chapter1-1Part1: Setting the Agenda 1.Why Hiroshima?
Why do we make this proposal from Hiroshima? The first reason should be obvious, for Hiroshima was among the two cities that were bombed by nuclear weapons, and the cry “No more Hiroshimas” has been shared by its inhabitants over the subsequent decades. The second reason, however, is important as well; as a city that was restored from the ashes and born again as the city of peace, Hiroshima has paid close attention to the miseries of war overseas. It is only natural and appropriate, therefore, that Hiroshima should be the place for proposing both a non-nuclear future and peace-building in regions torn by violent conflicts.
Before and during World War II, Hiroshima was among the many centers of the Japanese military establishment, with army regiments, gunpowder factories, and military academies in the vicinity. After the atomic bombing, Hiroshima achieved a new identity as a center for the abolition of nuclear weapons and the promotion of peace.
The bomb totally destroyed Hiroshima, killing 140,000, injuring and/or exposing to radiation two hundred thousand more. It destroyed not only human lives and infrastructure but also families, local communities, and memories, leaving few if any photographs to remember the deceased. Survivors took it as their responsibility to tell what happened and work for the future.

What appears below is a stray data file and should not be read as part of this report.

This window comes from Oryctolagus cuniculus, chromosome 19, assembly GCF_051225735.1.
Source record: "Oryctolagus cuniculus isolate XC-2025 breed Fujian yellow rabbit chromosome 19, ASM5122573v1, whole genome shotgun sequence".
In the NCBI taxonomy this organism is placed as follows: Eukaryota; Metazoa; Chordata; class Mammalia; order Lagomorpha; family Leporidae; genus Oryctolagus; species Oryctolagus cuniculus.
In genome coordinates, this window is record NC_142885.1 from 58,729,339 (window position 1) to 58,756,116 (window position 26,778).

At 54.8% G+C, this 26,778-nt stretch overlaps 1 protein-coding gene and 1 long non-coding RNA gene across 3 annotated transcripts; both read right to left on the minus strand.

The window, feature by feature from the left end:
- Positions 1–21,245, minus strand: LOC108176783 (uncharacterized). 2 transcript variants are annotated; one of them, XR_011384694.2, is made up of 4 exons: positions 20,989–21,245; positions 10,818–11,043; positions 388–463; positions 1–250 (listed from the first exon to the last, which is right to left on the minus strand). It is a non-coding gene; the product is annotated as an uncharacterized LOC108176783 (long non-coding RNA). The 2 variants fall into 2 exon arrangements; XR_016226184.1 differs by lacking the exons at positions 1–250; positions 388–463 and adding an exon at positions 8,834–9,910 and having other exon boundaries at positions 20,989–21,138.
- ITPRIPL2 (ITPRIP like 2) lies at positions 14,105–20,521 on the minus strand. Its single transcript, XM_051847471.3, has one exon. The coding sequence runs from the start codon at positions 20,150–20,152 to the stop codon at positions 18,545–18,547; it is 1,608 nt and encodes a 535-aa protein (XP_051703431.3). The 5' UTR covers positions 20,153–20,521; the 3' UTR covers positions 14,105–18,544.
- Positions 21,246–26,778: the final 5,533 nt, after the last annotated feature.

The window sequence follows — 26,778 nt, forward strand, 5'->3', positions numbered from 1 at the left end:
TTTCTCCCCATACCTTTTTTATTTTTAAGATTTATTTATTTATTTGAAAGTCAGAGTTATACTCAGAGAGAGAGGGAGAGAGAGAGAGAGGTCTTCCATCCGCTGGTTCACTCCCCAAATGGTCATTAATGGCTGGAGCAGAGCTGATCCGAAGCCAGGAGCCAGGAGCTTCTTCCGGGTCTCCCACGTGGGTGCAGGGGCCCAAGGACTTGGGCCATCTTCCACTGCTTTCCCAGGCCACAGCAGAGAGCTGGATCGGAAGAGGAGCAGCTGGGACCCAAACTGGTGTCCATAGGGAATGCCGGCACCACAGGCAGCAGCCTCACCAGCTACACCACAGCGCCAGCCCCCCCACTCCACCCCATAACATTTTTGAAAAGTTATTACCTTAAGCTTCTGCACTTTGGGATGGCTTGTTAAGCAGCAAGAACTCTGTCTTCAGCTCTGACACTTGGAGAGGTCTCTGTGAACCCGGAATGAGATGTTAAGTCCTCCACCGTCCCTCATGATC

The bombing nursed a commitment to peace among the people of Hiroshima, who began to call for action to prevent another nuclear disaster. Through these efforts, the government and the people of Hiroshima appealed to the world, asserting that humans cannot coexist with nuclear weapons and that nuclear weapons must be abolished. The appeals from Hiroshima and Nagasaki motivated worldwide anti-nuclear movements calling for the abolition of nuclear arms, making Hiroshima, along with Nagasaki, a symbol of anti-nuclear and peace movements. Considering such sustained efforts in the past, we believe Hiroshima is the right place to start a new initiative for reducing and abolishing nuclear weapons from the Earth.
b.Utilizing the lessons of reconstruction
As a symbol, Hiroshima stands not only for a non-nuclear world but also for peacebuilding in regions torn apart by interstate wars, civil wars, and extreme violence in general. Hiroshima is a place sobered by the loss of life, destruction of infrastructure, severe illness caused by radiation from the atomic bomb, and discrimination and prejudice against the A-bomb survivors. The people of Hiroshima have now constructed a prosperous community. Remembering their own hardships, the governments and communities of Hiroshima were keenly aware of the challenges of post-war reconstruction. Here the painful experiences of the past have led to active contributions to reconstruction and peacebuilding, especially after the end of the Cold War.